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Israel aims to boost Red Sea oil deliveries despite environmental risks

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Israel aims to boost Red Sea oil deliveries despite environmental risks

Conference Of Presidents Of Major American Jewish Organizations, In Jerusalem

    Israel plans to allow more oil tankers to dock at a Red Sea port in Eilat despite environmental risks, as it strives to maintain energy security amid conflict on multiple fronts, according to Israeli officials and government documents.

    Prime Minister Benjamin Netanyahu’s office wants to revoke restrictions on the amount of oil that can be unloaded at a jetty in the city, which sits in the middle of a string of resorts and beaches and is adjacent to a fragile coral reef.

    The curbs imposed in 2021 by the Environmental Protection Ministry and which effectively halted an oil supply deal with the United Arab Emirates, were eased temporarily late last year at the start of the Gaza war.

    < p>The jetty belongs to state-owned Europe Asia Pipeline Co (EAPC), which operates a pipeline across Israel connecting the Red and Mediterranean seas as an alternative for tankers crossing the Suez Canal.

    EAPC wants to receive more oil but environmental regulators and Eilat’s mayor oppose the plan.

    With the war against Hamas setting off fighting with Hezbollah in Lebanon and drawing attacks from other Iranian proxies in Yemen, Iraq and even by Iran itself, Israel is pushing to ensure it can keep its economy running smoothly.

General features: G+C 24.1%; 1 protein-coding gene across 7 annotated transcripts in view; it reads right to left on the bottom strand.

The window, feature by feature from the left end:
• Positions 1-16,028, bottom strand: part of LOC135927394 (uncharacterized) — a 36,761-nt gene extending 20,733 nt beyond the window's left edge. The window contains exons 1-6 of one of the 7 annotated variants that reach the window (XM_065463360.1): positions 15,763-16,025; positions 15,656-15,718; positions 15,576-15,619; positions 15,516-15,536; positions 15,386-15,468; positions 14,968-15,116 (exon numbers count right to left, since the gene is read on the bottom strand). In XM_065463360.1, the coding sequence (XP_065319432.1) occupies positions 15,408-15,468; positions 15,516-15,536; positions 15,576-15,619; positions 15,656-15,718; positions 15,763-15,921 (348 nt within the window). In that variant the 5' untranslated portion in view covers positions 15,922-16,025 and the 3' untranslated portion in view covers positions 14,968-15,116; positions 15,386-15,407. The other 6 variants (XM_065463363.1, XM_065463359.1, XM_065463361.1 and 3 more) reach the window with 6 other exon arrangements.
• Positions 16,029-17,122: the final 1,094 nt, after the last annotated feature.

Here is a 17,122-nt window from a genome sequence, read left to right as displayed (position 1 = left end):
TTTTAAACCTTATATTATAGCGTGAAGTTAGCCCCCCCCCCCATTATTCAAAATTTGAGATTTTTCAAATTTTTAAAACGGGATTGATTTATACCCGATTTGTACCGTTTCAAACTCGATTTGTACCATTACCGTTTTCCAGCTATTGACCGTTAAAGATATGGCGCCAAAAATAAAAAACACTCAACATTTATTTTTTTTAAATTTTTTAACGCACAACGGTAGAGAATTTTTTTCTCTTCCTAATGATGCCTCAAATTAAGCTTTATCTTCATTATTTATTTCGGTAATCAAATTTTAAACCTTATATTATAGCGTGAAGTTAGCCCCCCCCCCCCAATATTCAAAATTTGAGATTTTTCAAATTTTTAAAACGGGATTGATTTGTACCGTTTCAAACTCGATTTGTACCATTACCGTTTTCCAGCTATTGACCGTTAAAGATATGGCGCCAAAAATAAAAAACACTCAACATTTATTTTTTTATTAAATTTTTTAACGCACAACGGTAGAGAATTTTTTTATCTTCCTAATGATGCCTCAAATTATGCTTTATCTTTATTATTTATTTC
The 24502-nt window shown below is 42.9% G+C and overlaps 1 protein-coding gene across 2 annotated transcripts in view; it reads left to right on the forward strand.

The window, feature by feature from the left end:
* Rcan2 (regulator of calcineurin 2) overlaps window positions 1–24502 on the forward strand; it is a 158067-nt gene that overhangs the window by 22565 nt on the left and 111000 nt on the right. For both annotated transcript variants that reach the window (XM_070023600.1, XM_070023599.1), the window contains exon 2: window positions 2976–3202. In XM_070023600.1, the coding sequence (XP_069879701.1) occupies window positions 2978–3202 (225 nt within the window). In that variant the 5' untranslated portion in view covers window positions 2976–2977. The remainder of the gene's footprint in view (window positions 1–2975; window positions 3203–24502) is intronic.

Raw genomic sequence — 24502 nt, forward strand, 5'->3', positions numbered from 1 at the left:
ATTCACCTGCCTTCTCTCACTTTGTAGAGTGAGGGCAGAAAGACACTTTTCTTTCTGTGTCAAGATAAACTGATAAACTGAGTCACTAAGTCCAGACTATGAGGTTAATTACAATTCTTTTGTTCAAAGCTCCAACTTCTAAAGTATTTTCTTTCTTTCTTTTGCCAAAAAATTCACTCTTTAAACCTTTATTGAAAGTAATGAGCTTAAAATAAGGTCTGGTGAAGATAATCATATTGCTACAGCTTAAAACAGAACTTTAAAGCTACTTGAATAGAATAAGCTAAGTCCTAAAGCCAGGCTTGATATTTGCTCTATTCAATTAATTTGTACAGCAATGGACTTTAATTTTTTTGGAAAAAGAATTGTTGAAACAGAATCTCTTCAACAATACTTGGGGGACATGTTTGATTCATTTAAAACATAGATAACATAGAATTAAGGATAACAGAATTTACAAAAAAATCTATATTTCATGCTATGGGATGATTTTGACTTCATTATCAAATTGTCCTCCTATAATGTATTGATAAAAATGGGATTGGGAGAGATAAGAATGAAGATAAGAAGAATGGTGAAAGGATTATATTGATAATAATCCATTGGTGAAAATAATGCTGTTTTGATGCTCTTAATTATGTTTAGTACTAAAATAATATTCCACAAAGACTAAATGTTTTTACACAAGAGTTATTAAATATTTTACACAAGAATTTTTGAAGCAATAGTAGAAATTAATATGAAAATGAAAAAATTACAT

When its main energy source, the offshore Tamar gas field, was briefly shut at the outset of the war with Hamas, the country turned to supplies earmarked for export.

    With Yemeni Houthis disrupting trade in the Red Sea, ships have diverted to Mediterranean ports. Utilities have built their own backup networks.

    EAPC signed a deal to transfer large amounts of oil from the UAE to Europe through its pipeline in 2020, shortly after Israel and the UAE normalized ties, in one of the most significant partnerships to emerge from the U.S.-brokered Abraham Accords.

    The deal was forecast to transfer tens of millions of tons of oil, meaning about 50 tankers docking at the crowded Eilat shoreline annually, the Environmental Protection Ministry said. The prior average was two.

    The environment ministry took a hardline policy of “no additional risk” and set a limit of two million tons of oil, effectively blocking the deal.

    Eilat's coral reef is unique in having proven more resilient to climate change, when many reefs around the globe are dying. It is also a big tourist draw. Its proximity to the jetty leaves it vulnerable to even the smallest leak from one tanker.

    Despite those risks, Netanyahu’s office recommended this month that the easing of restrictions be extended and broadened to include fuel for trade as well as domestic use, and even for capacity to unload oil products in Eilat to be expanded, an internal report seen by Reuters showed.